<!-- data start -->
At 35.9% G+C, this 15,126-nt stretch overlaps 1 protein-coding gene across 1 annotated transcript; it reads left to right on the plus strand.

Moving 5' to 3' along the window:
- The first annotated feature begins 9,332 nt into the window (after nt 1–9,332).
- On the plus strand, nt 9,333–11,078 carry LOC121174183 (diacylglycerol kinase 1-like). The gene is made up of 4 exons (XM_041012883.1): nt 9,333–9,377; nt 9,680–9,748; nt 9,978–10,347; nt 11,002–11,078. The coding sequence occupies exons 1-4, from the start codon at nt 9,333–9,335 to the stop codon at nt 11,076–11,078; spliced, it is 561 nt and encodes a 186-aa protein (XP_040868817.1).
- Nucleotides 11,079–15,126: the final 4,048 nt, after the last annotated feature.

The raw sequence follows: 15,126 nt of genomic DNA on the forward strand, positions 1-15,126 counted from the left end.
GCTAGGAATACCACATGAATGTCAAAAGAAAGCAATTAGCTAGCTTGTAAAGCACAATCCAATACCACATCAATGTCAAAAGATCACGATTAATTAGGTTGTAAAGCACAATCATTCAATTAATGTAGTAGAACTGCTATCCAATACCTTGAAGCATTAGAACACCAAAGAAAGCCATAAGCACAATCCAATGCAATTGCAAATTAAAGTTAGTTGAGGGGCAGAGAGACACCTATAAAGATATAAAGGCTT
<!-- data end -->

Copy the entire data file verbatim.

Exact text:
At 35.9% G+C, this 15,126-nt stretch overlaps 1 protein-coding gene across 1 annotated transcript; it reads left to right on the plus strand.

Moving 5' to 3' along the window:
- The first annotated feature begins 9,332 nt into the window (after nt 1–9,332).
- On the plus strand, nt 9,333–11,078 carry LOC121174183 (diacylglycerol kinase 1-like). The gene is made up of 4 exons (XM_041012883.1): nt 9,333–9,377; nt 9,680–9,748; nt 9,978–10,347; nt 11,002–11,078. The coding sequence occupies exons 1-4, from the start codon at nt 9,333–9,335 to the stop codon at nt 11,076–11,078; spliced, it is 561 nt and encodes a 186-aa protein (XP_040868817.1).
- Nucleotides 11,079–15,126: the final 4,048 nt, after the last annotated feature.

The raw sequence follows: 15,126 nt of genomic DNA on the forward strand, positions 1-15,126 counted from the left end.
GCTAGGAATACCACATGAATGTCAAAAGAAAGCAATTAGCTAGCTTGTAAAGCACAATCCAATACCACATCAATGTCAAAAGATCACGATTAATTAGGTTGTAAAGCACAATCATTCAATTAATGTAGTAGAACTGCTATCCAATACCTTGAAGCATTAGAACACCAAAGAAAGCCATAAGCACAATCCAATGCAATTGCAAATTAAAGTTAGTTGAGGGGCAGAGAGACACCTATAAAGATATAAAGGCTT